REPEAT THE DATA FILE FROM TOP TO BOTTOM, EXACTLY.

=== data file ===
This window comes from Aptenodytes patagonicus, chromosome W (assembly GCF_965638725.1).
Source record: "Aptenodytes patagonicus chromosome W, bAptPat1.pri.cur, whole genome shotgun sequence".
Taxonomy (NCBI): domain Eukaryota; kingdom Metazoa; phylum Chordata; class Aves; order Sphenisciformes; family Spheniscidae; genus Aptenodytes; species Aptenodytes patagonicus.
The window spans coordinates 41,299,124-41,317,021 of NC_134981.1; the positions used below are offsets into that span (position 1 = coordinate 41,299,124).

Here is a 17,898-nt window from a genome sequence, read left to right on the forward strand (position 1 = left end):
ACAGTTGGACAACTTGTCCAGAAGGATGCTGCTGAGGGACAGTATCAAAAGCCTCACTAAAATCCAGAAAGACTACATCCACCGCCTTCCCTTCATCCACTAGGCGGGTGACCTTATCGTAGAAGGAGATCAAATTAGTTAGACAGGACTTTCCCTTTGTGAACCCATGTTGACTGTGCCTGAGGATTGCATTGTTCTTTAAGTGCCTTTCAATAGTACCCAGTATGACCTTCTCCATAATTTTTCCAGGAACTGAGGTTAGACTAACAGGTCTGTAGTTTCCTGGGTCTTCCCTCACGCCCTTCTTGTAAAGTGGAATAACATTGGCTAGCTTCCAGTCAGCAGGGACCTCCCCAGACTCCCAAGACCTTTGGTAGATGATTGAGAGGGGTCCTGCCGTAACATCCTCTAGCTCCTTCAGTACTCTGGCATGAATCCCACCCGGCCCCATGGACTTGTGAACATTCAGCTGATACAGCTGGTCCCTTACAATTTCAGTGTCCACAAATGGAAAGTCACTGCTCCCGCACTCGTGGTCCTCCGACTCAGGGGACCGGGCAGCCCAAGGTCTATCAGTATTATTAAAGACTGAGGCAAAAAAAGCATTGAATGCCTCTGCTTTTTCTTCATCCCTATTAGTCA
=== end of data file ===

This window comes from Aptenodytes patagonicus, chromosome W (assembly GCF_965638725.1).
Source record: "Aptenodytes patagonicus chromosome W, bAptPat1.pri.cur, whole genome shotgun sequence".
Taxonomy (NCBI): domain Eukaryota; kingdom Metazoa; phylum Chordata; class Aves; order Sphenisciformes; family Spheniscidae; genus Aptenodytes; species Aptenodytes patagonicus.
The window spans coordinates 41,299,124-41,317,021 of NC_134981.1; the positions used below are offsets into that span (position 1 = coordinate 41,299,124).

Here is a 17,898-nt window from a genome sequence, read left to right on the forward strand (position 1 = left end):
ACAGTTGGACAACTTGTCCAGAAGGATGCTGCTGAGGGACAGTATCAAAAGCCTCACTAAAATCCAGAAAGACTACATCCACCGCCTTCCCTTCATCCACTAGGCGGGTGACCTTATCGTAGAAGGAGATCAAATTAGTTAGACAGGACTTTCCCTTTGTGAACCCATGTTGACTGTGCCTGAGGATTGCATTGTTCTTTAAGTGCCTTTCAATAGTACCCAGTATGACCTTCTCCATAATTTTTCCAGGAACTGAGGTTAGACTAACAGGTCTGTAGTTTCCTGGGTCTTCCCTCACGCCCTTCTTGTAAAGTGGAATAACATTGGCTAGCTTCCAGTCAGCAGGGACCTCCCCAGACTCCCAAGACCTTTGGTAGATGATTGAGAGGGGTCCTGCCGTAACATCCTCTAGCTCCTTCAGTACTCTGGCATGAATCCCACCCGGCCCCATGGACTTGTGAACATTCAGCTGATACAGCTGGTCCCTTACAATTTCAGTGTCCACAAATGGAAAGTCACTGCTCCCGCACTCGTGGTCCTCCGACTCAGGGGACCGGGCAGCCCAAGGTCTATCAGTATTATTAAAGACTGAGGCAAAAAAAGCATTGAATGCCTCTGCTTTTTCTTCATCCCTATTAGTCA